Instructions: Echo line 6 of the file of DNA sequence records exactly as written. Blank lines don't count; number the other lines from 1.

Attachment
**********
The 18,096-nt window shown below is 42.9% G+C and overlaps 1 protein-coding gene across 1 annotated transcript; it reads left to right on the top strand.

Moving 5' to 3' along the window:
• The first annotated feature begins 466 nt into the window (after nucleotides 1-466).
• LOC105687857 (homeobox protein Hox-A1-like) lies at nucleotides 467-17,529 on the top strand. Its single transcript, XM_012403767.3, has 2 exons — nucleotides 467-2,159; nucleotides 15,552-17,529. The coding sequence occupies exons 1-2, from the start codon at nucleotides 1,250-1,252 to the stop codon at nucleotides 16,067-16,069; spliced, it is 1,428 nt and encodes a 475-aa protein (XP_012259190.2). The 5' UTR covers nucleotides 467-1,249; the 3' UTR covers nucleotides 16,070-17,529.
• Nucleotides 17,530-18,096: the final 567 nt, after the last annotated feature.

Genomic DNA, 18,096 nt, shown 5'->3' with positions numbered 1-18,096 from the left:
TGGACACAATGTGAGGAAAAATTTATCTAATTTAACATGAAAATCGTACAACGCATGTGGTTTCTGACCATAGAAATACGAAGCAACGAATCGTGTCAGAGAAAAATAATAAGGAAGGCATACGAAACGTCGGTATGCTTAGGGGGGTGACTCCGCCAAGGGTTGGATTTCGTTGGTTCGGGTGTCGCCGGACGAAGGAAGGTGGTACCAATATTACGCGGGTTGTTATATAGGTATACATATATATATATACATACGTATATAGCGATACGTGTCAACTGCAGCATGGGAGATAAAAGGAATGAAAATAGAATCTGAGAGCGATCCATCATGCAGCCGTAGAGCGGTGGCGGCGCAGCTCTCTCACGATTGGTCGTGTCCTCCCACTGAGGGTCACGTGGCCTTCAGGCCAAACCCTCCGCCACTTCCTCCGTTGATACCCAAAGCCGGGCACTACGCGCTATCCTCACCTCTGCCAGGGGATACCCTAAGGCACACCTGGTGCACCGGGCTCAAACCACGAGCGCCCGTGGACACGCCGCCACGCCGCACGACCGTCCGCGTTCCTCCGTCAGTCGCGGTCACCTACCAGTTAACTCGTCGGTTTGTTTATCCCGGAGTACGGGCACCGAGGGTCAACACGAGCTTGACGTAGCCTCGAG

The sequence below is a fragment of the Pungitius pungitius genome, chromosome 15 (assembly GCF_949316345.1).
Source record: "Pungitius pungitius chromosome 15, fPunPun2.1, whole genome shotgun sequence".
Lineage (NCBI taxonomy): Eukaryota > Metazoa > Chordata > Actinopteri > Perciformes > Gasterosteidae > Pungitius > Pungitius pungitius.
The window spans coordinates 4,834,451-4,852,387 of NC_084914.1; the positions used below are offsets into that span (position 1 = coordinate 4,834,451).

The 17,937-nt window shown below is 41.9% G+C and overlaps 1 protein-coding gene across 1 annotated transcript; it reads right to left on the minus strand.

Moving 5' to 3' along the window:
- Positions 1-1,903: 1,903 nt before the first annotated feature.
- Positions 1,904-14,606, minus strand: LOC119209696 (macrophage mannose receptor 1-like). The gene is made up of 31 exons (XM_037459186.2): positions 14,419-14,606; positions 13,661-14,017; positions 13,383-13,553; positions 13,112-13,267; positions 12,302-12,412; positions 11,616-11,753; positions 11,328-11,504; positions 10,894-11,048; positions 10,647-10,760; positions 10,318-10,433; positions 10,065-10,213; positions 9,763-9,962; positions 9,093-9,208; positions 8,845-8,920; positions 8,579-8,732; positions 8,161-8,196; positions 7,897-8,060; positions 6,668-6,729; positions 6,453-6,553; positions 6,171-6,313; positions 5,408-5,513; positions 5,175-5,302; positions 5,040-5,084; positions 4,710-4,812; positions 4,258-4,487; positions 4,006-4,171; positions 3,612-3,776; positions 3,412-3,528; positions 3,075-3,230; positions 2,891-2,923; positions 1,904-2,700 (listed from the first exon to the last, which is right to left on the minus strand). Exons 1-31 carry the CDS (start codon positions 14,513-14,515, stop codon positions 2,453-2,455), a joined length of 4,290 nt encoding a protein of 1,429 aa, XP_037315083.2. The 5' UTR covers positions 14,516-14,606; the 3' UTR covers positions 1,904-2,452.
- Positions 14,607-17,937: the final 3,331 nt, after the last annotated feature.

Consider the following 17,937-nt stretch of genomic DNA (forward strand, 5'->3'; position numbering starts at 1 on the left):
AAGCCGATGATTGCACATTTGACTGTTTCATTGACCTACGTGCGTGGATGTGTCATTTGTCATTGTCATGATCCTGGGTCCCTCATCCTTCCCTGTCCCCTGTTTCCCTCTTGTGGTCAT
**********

Genomic DNA, 18,096 nt, shown 5'->3' with positions numbered 1-18,096 from the left: